How to Recover From a Social Media Faux Pas - Social Media Explorer
How to Recover From a Social Media Faux Pas
How to Recover From a Social Media Faux Pas
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Social media marketing is on a roll these days. With more than 3 billion users globally, social media platforms offer a tremendous marketing potential, which is great because your brand message can reach customers all around the world.

But, with great power comes great responsibility.

A single click or an inappropriate hashtag can wreak havoc of gigantic proportions on your brand reputation by causing a well-publicized and exposed social media blunder. Still, many big, respectable brands are no strangers to such unpleasant (and sometimes pretty funny) situations.

So, should something like that happen to you, it’s important to remember that it’s not the end of the world and that there are ways to fix things and save your face.

Assess the Mess

It’s crucial to deal with such a crisis quickly and proactively, but not before you assess the damage and the impact it has had on your audience. So, before you do anything, make sure to identify the extent of the issue, whether it has been localized or is still in progress, as well as what actions, if any, have been taken. After you’ve collected all the information you can plan your response. This means that sometimes you’ll have to respond to your followers individually and be prepared for an angry backlash. Don’t forget to monitor your hashtags, the mentions of your brand, as well as brand keywords, because not everyone will reach out directly to your official channel to have their say about the incident.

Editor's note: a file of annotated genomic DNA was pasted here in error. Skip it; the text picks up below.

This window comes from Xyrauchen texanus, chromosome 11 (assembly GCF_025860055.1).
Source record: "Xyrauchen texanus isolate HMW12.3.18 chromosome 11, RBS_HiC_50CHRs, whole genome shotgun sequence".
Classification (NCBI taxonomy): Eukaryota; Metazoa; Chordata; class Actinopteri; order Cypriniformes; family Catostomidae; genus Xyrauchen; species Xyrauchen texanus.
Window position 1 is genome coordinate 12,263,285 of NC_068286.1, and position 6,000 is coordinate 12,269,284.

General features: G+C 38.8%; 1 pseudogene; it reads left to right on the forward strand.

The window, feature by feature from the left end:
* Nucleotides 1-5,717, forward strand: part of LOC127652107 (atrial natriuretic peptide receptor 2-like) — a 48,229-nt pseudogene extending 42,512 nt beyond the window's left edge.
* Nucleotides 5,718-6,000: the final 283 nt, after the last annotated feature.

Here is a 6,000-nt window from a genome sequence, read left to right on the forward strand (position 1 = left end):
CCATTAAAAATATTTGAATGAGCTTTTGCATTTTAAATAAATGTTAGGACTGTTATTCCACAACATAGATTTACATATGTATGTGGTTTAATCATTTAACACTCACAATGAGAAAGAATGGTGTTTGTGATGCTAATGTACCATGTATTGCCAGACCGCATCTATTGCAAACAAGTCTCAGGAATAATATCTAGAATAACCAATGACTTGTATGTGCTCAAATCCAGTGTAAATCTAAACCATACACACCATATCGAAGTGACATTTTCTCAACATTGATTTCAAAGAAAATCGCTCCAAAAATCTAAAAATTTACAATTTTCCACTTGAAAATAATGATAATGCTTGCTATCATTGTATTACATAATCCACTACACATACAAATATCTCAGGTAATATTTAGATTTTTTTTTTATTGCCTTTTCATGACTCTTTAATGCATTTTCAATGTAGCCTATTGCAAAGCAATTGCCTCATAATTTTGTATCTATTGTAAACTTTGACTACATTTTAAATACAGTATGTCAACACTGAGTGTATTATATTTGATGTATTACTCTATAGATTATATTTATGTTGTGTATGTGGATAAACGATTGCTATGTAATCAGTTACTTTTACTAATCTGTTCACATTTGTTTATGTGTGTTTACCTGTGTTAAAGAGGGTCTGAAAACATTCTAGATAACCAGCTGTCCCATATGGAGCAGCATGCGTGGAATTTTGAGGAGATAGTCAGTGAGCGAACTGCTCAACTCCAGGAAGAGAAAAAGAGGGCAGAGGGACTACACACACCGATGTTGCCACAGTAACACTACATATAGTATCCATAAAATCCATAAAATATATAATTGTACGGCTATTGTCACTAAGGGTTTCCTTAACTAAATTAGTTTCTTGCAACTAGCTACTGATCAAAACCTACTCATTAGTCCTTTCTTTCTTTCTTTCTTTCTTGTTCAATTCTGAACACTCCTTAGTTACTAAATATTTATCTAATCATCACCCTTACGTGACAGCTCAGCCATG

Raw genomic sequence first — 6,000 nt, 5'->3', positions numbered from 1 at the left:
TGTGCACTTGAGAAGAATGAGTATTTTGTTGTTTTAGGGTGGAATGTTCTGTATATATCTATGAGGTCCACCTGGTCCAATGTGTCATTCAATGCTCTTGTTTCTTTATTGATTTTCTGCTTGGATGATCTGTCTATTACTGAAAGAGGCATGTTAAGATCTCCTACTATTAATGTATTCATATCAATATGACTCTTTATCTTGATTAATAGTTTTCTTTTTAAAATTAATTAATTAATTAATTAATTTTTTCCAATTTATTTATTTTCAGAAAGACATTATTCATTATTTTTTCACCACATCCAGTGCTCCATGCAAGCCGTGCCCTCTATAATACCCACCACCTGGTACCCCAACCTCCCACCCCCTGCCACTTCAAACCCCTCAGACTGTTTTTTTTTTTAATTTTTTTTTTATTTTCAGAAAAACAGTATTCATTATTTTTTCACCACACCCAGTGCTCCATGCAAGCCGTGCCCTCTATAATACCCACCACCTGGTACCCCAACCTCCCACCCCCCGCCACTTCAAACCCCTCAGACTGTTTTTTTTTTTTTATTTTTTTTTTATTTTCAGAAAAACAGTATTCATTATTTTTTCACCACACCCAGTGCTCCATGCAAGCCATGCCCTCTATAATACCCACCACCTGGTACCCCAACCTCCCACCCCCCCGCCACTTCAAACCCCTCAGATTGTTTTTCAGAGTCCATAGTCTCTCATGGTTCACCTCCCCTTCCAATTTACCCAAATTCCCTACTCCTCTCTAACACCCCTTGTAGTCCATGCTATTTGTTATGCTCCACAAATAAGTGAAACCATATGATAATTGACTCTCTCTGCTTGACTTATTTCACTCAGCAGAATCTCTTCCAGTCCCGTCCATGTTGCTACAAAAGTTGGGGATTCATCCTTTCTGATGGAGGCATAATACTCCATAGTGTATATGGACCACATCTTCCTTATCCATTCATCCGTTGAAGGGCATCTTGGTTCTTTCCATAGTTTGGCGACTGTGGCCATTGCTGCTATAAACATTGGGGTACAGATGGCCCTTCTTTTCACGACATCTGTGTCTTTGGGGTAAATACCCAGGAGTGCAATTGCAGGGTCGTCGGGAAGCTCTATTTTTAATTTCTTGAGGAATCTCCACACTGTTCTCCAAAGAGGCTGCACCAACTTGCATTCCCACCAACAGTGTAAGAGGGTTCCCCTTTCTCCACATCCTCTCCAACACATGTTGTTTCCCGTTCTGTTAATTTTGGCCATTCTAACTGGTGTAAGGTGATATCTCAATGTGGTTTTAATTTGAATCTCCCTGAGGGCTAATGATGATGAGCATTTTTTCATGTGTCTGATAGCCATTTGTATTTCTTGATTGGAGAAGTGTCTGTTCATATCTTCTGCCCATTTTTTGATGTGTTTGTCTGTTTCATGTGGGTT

Timing Matters

Social media never sleeps and news spreads like wildfire, which is why you can’t weigh your options and plan your actions for days. Even a couple of hours seems like an eternity, especially on Twitter, as this channel is extremely fast-paced. If you procrastinate, your customers will be under the impression that you either have no idea that there’s an issue or, even worse, that you don’t care. In any case, you risk your reputation, so make sure to issue a general statement acknowledging that you’re aware of the problem, say that you’re sorry, and promise that you’ll look into the matter.

Own it

Back in 2014, Rita Ora tweeted that she would publish her new music if she got 100K retweets. But as even the best-laid schemes of mice and men often go awry, the pop star only got 2,000 retweets. The proposal was soon deleted, and the singer claimed that someone hacked her Twitter and threatened to leak her new songs. But, the microblogging community was skeptical of this and responded with a series of mocking tweets. The moral of the story is that sincerity is the best policy. Admitting your mistake can be very unpleasant, but at the same time, it’s the best thing you can do. Apologize to your audience and the general public and insist that you’ll do everything in your power to rectify the situation. Such an approach will also help you strengthen the emotional bonds with your audience as well as humanize your brand and make it less cold and faceless, because don’t forget that to err is human.

Handle Negative Feedback